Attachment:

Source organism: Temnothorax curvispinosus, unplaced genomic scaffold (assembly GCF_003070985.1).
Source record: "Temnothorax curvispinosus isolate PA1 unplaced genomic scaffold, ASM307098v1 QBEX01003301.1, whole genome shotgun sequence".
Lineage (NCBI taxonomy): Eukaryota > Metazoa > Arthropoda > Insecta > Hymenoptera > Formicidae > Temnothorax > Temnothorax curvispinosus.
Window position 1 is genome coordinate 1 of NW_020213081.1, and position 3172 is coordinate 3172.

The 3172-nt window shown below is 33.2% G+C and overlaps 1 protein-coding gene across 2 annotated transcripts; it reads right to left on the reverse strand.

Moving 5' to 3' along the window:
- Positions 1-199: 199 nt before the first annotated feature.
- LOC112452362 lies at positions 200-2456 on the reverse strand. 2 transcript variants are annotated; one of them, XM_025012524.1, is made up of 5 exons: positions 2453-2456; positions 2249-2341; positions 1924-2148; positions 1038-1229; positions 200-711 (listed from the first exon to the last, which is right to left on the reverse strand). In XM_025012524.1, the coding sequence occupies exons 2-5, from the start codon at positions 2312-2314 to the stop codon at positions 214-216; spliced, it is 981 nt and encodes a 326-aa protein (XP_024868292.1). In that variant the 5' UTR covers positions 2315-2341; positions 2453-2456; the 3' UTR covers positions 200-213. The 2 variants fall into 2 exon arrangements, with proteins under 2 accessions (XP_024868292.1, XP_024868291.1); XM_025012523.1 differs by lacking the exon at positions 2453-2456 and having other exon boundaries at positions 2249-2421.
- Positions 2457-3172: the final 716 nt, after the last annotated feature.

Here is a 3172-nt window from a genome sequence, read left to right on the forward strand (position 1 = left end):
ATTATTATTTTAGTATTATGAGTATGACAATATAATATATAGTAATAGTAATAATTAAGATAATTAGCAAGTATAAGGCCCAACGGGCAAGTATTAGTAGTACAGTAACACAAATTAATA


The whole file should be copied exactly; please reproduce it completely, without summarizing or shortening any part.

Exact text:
Source organism: Temnothorax curvispinosus, unplaced genomic scaffold (assembly GCF_003070985.1).
Source record: "Temnothorax curvispinosus isolate PA1 unplaced genomic scaffold, ASM307098v1 QBEX01003301.1, whole genome shotgun sequence".
Lineage (NCBI taxonomy): Eukaryota > Metazoa > Arthropoda > Insecta > Hymenoptera > Formicidae > Temnothorax > Temnothorax curvispinosus.
Window position 1 is genome coordinate 1 of NW_020213081.1, and position 3172 is coordinate 3172.

The 3172-nt window shown below is 33.2% G+C and overlaps 1 protein-coding gene across 2 annotated transcripts; it reads right to left on the reverse strand.

Moving 5' to 3' along the window:
- Positions 1-199: 199 nt before the first annotated feature.
- LOC112452362 lies at positions 200-2456 on the reverse strand. 2 transcript variants are annotated; one of them, XM_025012524.1, is made up of 5 exons: positions 2453-2456; positions 2249-2341; positions 1924-2148; positions 1038-1229; positions 200-711 (listed from the first exon to the last, which is right to left on the reverse strand). In XM_025012524.1, the coding sequence occupies exons 2-5, from the start codon at positions 2312-2314 to the stop codon at positions 214-216; spliced, it is 981 nt and encodes a 326-aa protein (XP_024868292.1). In that variant the 5' UTR covers positions 2315-2341; positions 2453-2456; the 3' UTR covers positions 200-213. The 2 variants fall into 2 exon arrangements, with proteins under 2 accessions (XP_024868292.1, XP_024868291.1); XM_025012523.1 differs by lacking the exon at positions 2453-2456 and having other exon boundaries at positions 2249-2421.
- Positions 2457-3172: the final 716 nt, after the last annotated feature.

Here is a 3172-nt window from a genome sequence, read left to right on the forward strand (position 1 = left end):
ATTATTATTTTAGTATTATGAGTATGACAATATAATATATAGTAATAGTAATAATTAAGATAATTAGCAAGTATAAGGCCCAACGGGCAAGTATTAGTAGTACAGTAACACAAATTAATA